Implicit Contracting Close to Anonymity

Andrei Bremzen (New Economic School)
Paul Dower (New Economic School)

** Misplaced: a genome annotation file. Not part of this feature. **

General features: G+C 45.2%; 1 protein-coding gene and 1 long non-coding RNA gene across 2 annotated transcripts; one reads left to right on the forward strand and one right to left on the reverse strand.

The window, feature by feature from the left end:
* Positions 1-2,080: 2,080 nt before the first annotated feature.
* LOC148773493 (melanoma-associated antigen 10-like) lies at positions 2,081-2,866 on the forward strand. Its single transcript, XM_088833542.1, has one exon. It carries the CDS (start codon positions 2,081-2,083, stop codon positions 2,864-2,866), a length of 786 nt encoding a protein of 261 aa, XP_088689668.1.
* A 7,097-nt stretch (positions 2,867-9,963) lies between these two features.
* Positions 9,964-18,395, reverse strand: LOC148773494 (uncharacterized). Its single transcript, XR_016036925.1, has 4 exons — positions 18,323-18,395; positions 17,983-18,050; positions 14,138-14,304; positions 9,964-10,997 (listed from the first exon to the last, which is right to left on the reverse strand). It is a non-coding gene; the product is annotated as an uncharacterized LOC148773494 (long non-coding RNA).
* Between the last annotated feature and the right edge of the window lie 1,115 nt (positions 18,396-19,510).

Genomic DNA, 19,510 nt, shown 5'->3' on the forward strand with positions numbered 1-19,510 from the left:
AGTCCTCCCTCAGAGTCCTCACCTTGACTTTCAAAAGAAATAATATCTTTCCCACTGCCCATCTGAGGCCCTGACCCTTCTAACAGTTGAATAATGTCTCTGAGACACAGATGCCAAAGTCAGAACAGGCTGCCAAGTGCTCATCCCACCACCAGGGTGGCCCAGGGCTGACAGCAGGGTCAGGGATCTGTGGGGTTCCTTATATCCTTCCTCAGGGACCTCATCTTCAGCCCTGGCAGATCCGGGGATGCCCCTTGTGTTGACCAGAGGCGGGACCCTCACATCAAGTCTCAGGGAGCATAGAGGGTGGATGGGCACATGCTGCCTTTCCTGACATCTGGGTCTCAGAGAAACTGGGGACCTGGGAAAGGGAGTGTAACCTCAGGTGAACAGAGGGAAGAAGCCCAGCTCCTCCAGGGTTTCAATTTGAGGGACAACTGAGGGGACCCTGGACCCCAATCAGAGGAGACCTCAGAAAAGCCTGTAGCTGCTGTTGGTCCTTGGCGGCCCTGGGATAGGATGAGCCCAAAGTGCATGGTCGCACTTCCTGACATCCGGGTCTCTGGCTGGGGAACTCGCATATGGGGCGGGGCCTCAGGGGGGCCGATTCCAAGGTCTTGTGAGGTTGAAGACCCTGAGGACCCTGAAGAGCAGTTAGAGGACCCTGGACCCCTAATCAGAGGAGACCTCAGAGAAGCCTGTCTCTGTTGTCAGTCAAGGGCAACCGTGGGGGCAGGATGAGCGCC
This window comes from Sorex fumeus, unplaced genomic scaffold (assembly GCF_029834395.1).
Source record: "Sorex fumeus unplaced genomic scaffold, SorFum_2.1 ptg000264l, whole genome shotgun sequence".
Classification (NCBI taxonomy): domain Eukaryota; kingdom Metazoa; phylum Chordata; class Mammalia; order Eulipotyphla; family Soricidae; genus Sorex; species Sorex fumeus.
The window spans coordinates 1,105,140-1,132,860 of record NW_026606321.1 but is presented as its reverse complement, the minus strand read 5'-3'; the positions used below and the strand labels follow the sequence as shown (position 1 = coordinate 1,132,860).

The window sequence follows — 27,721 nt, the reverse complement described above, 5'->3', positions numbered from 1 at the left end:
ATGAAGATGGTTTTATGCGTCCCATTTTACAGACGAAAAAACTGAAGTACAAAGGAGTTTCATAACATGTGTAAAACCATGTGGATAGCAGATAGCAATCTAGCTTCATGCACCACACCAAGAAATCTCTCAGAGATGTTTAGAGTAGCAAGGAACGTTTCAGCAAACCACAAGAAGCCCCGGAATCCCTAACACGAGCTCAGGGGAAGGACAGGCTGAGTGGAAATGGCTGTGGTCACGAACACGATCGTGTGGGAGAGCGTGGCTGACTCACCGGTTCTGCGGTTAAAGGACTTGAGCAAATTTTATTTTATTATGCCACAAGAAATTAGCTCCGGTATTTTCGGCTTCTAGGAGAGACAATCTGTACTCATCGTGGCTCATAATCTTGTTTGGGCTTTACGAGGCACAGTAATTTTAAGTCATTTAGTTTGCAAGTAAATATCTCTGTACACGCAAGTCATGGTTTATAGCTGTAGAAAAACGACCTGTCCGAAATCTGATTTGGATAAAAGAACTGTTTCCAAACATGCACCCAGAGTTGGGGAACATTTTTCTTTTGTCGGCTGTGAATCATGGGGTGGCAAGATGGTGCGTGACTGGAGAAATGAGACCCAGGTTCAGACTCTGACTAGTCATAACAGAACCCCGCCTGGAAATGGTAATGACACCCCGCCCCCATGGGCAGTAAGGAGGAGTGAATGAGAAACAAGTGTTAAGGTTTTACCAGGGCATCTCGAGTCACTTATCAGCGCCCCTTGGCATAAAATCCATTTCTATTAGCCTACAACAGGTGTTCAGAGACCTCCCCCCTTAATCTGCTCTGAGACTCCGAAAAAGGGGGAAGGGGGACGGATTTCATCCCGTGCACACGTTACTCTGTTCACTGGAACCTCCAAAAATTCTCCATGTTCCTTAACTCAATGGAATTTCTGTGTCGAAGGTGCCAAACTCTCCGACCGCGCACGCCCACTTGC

Abstract: Implicit contracts enforced by repeated interaction or reputation both require stability in the economic environment that simply is not present in a large number of transactions that exhibit limited reliance on external enforcement. Although instability of the environment forces contractual arrangements that are closer to the anonymity of market exchange, this instability leaves open an important avenue for contractual enforcement. This paper presents one class of such environments and shows how a simple mechanism can give rise to Pareto-improving implicit contracting. The key assumption is that in one-period relationships benefits and costs can arise which are extremely asymmetric; minimal cost to one party can cause large increases in the value of the transaction to the other party. We provide several motivating examples, such as new product development, the relationship between the journal editor/researcher and the expansion of trade to new, potentially unknown, partners.

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